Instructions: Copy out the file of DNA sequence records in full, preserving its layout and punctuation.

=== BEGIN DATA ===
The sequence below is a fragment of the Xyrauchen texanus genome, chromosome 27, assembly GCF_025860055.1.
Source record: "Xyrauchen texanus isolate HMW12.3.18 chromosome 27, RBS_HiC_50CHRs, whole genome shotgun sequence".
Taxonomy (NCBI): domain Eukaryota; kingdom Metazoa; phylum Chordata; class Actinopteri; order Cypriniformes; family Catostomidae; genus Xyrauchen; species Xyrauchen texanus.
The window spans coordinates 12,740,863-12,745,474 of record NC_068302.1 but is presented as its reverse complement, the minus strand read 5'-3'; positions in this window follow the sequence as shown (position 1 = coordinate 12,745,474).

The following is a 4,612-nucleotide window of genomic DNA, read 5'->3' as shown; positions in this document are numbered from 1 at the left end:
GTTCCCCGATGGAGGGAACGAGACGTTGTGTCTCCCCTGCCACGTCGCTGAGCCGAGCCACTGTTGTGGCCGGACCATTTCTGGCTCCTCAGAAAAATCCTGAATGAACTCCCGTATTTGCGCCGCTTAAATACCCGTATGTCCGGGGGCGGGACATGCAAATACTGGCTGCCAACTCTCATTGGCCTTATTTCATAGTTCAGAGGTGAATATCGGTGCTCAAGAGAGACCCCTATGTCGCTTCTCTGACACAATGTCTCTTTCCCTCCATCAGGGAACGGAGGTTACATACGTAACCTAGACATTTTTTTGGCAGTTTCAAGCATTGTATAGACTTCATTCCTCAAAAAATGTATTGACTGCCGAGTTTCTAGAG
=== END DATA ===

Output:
The sequence below is a fragment of the Xyrauchen texanus genome, chromosome 27, assembly GCF_025860055.1.
Source record: "Xyrauchen texanus isolate HMW12.3.18 chromosome 27, RBS_HiC_50CHRs, whole genome shotgun sequence".
Taxonomy (NCBI): domain Eukaryota; kingdom Metazoa; phylum Chordata; class Actinopteri; order Cypriniformes; family Catostomidae; genus Xyrauchen; species Xyrauchen texanus.
The window spans coordinates 12,740,863-12,745,474 of record NC_068302.1 but is presented as its reverse complement, the minus strand read 5'-3'; positions in this window follow the sequence as shown (position 1 = coordinate 12,745,474).

The following is a 4,612-nucleotide window of genomic DNA, read 5'->3' as shown; positions in this document are numbered from 1 at the left end:
GTTCCCCGATGGAGGGAACGAGACGTTGTGTCTCCCCTGCCACGTCGCTGAGCCGAGCCACTGTTGTGGCCGGACCATTTCTGGCTCCTCAGAAAAATCCTGAATGAACTCCCGTATTTGCGCCGCTTAAATACCCGTATGTCCGGGGGCGGGACATGCAAATACTGGCTGCCAACTCTCATTGGCCTTATTTCATAGTTCAGAGGTGAATATCGGTGCTCAAGAGAGACCCCTATGTCGCTTCTCTGACACAATGTCTCTTTCCCTCCATCAGGGAACGGAGGTTACATACGTAACCTAGACATTTTTTTGGCAGTTTCAAGCATTGTATAGACTTCATTCCTCAAAAAATGTATTGACTGCCGAGTTTCTAGAG